Tomato slows down the torrent upload to make way for VoIP traffic..but torrent download does not slow down (inbound direction) and when i do a echo test i get choppy audio.

    here are my settings




    I live in a country where Broadband is still in a nascent stage hence the 256 K speed

    I have given lowest in inbound direction 95 % of bandwidth coz i want torrents to work at maximum bandwidth when there are no VoIP calls. If i cap it then torrent continues downloading at reduced speed without ever touching the maximum..

    I would like to reiterate that its only inbound qos that a iam after...tomato handles outgoing Qos quite well. Please feel free to make suggestions to alter the settings as iam a complete newbie as far as QOS is concerned
  4. GeeTek

    GeeTek Guest

    You deleted one of the default rules which is critical for proper torrent control. This one ;

    Dst Port: 1024-65535 Medium non-essential services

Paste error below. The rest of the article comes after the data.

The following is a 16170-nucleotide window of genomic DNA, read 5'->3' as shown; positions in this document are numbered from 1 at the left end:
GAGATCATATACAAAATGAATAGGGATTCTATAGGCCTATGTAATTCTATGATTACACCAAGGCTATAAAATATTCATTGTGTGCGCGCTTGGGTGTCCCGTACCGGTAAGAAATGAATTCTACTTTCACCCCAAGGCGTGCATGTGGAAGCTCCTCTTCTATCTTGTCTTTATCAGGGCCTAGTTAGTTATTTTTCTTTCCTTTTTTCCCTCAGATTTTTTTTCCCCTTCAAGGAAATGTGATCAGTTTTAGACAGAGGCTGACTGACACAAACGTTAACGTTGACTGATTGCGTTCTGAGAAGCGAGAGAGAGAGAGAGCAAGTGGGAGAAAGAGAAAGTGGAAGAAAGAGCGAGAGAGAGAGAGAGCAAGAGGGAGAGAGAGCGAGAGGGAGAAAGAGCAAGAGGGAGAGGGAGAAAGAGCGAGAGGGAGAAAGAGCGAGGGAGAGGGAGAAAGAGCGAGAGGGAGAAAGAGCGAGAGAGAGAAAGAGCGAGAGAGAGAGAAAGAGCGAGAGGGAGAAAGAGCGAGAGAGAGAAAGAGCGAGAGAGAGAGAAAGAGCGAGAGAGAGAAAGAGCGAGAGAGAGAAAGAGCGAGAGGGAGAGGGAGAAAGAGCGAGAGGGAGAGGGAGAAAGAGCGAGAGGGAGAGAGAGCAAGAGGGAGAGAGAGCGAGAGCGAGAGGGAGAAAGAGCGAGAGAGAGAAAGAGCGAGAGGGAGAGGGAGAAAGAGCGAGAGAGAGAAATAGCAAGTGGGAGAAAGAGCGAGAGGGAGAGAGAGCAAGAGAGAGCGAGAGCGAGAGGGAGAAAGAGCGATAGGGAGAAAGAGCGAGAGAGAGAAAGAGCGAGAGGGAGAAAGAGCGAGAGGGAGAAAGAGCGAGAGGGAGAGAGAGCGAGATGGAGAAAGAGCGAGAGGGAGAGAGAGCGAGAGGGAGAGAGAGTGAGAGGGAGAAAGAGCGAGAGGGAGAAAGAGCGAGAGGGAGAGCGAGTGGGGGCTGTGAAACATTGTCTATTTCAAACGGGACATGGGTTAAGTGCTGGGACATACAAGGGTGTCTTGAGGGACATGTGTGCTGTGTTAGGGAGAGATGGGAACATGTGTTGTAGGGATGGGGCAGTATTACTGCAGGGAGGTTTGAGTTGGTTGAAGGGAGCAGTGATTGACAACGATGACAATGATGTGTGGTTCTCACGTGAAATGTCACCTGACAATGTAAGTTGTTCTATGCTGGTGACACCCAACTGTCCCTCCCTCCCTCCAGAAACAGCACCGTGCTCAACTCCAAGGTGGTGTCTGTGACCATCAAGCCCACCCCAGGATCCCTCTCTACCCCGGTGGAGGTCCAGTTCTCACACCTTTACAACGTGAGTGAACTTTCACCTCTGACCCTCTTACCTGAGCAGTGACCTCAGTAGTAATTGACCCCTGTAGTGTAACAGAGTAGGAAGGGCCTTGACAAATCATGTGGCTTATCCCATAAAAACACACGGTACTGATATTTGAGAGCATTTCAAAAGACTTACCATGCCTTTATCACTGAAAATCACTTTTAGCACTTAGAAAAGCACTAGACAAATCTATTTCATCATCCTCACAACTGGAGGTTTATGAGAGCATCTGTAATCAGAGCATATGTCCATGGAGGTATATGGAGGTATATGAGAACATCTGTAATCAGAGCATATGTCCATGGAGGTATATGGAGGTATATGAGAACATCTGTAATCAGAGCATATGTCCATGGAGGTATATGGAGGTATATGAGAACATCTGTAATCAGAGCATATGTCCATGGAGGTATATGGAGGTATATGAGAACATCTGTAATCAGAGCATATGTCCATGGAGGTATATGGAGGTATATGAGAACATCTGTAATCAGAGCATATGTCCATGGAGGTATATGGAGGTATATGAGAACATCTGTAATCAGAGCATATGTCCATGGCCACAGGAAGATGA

Put that back in at the bottom of your stack and set it to use your lowest priority parameter. Then set class "A" for 100% each way (outbound is 100% / 100%, inbound 100%) and assign the VOIP rule to class A. The router will not even touch (throttle) the VOIP packets if they are set for 100%. Also drop your highest and high inbounds to 92 or 93. You will not notice that much drop in speed, but it gives more margin under the VOIP traffic and will make it easier to regulate non VOIP traffic. Drop the outbound MAX on the lowest category to about 80 or 85, 96% is too much of your percentage. This will help the QOS system a lot for your VOIP usage. You do not need that much for outbound torrent. Also there is a script available to limit the torrent connection count which helps to keep the router from getting swamped. Lowering some of the time out values in conntrack helps overall performance in high torrent environments.